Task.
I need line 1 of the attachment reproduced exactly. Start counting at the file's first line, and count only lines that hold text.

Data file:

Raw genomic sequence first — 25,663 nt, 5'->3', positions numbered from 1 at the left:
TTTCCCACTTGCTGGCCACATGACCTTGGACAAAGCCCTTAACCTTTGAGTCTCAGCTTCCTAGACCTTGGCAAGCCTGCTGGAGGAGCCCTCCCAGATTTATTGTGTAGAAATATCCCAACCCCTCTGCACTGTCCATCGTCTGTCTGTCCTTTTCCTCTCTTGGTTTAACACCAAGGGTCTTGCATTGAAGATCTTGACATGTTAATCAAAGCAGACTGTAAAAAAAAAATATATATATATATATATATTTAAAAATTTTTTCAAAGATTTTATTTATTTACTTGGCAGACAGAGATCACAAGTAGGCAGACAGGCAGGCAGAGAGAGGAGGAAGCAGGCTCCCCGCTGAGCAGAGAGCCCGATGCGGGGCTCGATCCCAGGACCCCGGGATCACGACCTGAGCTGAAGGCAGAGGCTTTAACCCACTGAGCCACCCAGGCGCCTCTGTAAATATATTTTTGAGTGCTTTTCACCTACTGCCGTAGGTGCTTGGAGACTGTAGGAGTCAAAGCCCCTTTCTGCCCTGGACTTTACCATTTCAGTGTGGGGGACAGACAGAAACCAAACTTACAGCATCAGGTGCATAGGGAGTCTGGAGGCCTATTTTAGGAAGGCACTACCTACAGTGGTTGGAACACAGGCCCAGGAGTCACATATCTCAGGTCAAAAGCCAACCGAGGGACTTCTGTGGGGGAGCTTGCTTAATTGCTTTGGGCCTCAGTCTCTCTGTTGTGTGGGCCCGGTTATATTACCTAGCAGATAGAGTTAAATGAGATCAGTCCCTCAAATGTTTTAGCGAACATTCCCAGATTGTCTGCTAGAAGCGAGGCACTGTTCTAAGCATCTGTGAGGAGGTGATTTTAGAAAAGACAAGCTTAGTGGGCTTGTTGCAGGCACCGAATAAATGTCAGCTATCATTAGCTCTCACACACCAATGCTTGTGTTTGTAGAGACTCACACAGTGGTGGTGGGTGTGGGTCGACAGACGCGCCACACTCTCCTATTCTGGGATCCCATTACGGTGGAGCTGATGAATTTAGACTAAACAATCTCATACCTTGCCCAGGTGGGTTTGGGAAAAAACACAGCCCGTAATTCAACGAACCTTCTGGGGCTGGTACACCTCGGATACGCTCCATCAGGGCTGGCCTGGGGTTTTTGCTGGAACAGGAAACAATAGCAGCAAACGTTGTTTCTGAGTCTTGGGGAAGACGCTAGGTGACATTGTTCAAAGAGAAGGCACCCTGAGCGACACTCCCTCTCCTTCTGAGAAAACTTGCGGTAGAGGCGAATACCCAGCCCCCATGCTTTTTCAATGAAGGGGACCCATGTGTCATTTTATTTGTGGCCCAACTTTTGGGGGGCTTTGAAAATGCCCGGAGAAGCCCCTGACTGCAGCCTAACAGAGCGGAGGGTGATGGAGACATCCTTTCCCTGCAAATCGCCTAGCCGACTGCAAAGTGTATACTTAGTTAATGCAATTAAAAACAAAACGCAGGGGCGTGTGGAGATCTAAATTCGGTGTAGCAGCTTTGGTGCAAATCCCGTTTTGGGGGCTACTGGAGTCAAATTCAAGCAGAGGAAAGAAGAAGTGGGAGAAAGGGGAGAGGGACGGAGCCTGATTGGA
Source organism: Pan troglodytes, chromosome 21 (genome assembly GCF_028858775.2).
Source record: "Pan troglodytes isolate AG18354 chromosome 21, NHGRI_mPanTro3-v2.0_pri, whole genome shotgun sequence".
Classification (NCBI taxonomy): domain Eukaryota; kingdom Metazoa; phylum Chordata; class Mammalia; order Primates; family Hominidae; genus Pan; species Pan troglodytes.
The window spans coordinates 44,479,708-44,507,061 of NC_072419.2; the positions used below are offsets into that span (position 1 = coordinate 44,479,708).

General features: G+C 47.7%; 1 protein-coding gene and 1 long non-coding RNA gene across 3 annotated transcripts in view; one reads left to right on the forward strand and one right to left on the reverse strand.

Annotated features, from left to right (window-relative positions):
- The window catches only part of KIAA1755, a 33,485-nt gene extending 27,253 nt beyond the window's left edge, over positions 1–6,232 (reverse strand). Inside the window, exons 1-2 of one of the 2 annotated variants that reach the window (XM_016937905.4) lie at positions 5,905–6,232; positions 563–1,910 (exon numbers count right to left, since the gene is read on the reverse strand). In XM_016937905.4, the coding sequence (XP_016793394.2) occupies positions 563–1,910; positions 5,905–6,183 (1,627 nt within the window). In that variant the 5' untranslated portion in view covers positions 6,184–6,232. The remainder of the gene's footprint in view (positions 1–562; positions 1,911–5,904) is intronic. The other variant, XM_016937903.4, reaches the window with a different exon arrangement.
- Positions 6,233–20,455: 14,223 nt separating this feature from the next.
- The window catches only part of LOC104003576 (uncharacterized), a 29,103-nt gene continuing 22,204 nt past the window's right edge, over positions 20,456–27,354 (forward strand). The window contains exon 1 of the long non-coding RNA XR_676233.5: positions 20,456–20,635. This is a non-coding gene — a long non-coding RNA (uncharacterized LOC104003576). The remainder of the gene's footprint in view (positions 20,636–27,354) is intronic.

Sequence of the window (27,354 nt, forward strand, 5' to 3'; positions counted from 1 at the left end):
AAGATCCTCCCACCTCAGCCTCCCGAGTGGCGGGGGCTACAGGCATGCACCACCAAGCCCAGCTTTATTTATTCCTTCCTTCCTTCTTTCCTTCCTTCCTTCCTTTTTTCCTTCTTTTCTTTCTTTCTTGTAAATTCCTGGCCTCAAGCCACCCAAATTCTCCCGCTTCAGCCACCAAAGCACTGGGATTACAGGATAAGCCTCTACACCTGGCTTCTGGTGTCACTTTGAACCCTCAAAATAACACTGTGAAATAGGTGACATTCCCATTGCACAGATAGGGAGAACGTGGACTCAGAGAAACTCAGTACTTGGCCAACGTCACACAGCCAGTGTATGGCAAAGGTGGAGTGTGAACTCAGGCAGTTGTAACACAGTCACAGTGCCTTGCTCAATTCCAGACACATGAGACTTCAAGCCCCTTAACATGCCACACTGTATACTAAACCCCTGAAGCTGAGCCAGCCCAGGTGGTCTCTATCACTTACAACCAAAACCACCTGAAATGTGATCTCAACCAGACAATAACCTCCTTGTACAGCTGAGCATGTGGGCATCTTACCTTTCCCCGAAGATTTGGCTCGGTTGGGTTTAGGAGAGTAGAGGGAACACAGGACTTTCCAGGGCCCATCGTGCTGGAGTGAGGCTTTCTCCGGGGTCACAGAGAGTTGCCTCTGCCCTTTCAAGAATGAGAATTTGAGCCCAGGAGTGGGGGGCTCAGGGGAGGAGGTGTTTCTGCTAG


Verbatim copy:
Raw genomic sequence first — 25,663 nt, 5'->3', positions numbered from 1 at the left: